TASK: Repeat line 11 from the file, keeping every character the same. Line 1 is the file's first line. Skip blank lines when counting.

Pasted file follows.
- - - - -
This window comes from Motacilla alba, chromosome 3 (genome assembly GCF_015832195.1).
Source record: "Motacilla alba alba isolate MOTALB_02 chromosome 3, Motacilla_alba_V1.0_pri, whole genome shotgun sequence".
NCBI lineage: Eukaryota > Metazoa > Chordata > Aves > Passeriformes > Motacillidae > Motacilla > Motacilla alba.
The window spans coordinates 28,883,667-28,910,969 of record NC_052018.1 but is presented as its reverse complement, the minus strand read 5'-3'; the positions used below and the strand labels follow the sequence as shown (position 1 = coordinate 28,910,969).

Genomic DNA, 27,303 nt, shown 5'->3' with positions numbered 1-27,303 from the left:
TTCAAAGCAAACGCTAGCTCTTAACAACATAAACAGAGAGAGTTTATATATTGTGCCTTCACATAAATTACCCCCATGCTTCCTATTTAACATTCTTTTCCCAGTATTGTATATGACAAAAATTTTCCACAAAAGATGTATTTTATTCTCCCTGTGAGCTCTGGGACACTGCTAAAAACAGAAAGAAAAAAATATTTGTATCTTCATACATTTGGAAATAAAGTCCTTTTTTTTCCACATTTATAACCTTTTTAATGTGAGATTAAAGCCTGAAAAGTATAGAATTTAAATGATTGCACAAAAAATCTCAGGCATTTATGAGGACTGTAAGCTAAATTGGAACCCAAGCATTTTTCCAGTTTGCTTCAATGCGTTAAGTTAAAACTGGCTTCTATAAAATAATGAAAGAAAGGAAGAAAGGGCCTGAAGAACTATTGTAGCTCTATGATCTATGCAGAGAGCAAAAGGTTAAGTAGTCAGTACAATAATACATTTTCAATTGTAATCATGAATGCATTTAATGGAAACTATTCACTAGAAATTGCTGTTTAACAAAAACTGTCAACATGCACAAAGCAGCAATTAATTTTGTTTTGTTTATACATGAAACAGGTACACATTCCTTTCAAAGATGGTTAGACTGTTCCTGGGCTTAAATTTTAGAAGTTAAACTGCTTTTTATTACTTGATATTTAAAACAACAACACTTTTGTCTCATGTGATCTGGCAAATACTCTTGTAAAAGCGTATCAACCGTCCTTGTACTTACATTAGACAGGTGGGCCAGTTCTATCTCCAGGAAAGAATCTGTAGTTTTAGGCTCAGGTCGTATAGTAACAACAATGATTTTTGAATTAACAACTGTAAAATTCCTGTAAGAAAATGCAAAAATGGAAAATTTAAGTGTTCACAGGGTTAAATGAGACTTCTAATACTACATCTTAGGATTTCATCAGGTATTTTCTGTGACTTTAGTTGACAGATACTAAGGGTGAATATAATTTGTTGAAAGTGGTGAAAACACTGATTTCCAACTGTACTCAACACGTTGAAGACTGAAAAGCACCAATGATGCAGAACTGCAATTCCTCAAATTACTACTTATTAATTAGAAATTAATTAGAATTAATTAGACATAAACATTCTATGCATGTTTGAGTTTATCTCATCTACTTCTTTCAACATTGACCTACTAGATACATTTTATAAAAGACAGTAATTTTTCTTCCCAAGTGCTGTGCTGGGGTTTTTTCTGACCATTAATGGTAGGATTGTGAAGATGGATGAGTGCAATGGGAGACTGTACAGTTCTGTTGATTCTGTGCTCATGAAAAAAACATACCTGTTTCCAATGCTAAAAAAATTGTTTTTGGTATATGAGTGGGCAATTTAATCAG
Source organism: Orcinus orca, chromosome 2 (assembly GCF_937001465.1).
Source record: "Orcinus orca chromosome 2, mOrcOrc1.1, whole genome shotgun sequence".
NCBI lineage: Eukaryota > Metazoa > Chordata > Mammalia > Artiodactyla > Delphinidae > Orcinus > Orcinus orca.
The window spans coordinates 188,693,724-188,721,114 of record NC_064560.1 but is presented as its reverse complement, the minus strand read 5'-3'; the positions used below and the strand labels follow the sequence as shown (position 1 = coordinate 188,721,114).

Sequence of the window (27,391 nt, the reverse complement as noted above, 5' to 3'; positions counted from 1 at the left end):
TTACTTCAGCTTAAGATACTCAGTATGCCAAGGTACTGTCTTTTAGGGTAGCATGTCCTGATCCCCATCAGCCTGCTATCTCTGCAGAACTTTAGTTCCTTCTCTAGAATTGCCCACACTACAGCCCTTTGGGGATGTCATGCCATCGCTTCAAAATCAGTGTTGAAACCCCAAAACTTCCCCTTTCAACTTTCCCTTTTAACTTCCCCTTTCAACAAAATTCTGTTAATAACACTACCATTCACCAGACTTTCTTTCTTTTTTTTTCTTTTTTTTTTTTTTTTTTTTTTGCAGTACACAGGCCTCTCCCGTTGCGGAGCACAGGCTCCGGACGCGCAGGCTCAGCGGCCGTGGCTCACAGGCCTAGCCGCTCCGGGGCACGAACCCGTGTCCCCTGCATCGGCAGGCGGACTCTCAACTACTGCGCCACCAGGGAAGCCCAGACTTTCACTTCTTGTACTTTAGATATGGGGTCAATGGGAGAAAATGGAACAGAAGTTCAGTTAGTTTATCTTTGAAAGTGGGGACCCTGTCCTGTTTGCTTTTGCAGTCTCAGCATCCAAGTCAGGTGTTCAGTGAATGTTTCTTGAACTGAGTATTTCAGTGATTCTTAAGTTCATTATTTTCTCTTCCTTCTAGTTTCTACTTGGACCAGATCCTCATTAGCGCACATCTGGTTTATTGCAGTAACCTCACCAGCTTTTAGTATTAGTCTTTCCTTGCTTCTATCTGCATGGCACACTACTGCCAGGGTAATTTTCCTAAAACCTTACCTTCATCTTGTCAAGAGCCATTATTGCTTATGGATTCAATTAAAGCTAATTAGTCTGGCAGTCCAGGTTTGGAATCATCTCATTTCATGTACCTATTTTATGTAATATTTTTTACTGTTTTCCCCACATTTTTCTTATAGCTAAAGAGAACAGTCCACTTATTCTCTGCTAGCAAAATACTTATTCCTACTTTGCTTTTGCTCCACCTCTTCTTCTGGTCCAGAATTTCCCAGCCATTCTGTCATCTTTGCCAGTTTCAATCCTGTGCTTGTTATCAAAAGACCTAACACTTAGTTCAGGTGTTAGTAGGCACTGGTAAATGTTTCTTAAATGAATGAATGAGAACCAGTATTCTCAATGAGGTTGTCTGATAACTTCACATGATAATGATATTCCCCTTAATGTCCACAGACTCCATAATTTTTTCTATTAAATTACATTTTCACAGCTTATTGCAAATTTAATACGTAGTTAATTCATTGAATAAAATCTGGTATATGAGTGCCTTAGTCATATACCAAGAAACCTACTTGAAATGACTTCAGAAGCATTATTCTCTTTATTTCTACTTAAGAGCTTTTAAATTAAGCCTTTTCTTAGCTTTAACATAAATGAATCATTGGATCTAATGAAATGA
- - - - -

Sequence of the window (27,391 nt, the reverse complement as noted above, 5' to 3'; positions counted from 1 at the left end):